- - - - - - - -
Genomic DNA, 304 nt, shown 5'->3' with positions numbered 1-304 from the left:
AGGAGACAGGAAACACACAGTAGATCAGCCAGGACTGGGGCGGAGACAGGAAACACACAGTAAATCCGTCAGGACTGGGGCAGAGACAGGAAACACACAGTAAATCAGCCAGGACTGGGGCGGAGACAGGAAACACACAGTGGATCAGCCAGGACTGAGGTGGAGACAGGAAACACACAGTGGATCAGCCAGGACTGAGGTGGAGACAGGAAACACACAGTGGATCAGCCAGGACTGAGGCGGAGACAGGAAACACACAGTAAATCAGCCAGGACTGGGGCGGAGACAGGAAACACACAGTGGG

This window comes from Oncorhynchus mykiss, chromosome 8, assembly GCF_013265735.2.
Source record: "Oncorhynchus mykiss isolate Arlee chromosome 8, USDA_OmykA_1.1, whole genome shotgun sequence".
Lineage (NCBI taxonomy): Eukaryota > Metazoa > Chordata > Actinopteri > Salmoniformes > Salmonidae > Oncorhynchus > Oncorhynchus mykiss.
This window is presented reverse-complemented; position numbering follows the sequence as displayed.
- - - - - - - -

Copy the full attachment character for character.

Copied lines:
Genomic DNA, 304 nt, shown 5'->3' with positions numbered 1-304 from the left:
AGGAGACAGGAAACACACAGTAGATCAGCCAGGACTGGGGCGGAGACAGGAAACACACAGTAAATCCGTCAGGACTGGGGCAGAGACAGGAAACACACAGTAAATCAGCCAGGACTGGGGCGGAGACAGGAAACACACAGTGGATCAGCCAGGACTGAGGTGGAGACAGGAAACACACAGTGGATCAGCCAGGACTGAGGTGGAGACAGGAAACACACAGTGGATCAGCCAGGACTGAGGCGGAGACAGGAAACACACAGTAAATCAGCCAGGACTGGGGCGGAGACAGGAAACACACAGTGGG

This window comes from Oncorhynchus mykiss, chromosome 8, assembly GCF_013265735.2.
Source record: "Oncorhynchus mykiss isolate Arlee chromosome 8, USDA_OmykA_1.1, whole genome shotgun sequence".
Lineage (NCBI taxonomy): Eukaryota > Metazoa > Chordata > Actinopteri > Salmoniformes > Salmonidae > Oncorhynchus > Oncorhynchus mykiss.
This window is presented reverse-complemented; position numbering follows the sequence as displayed.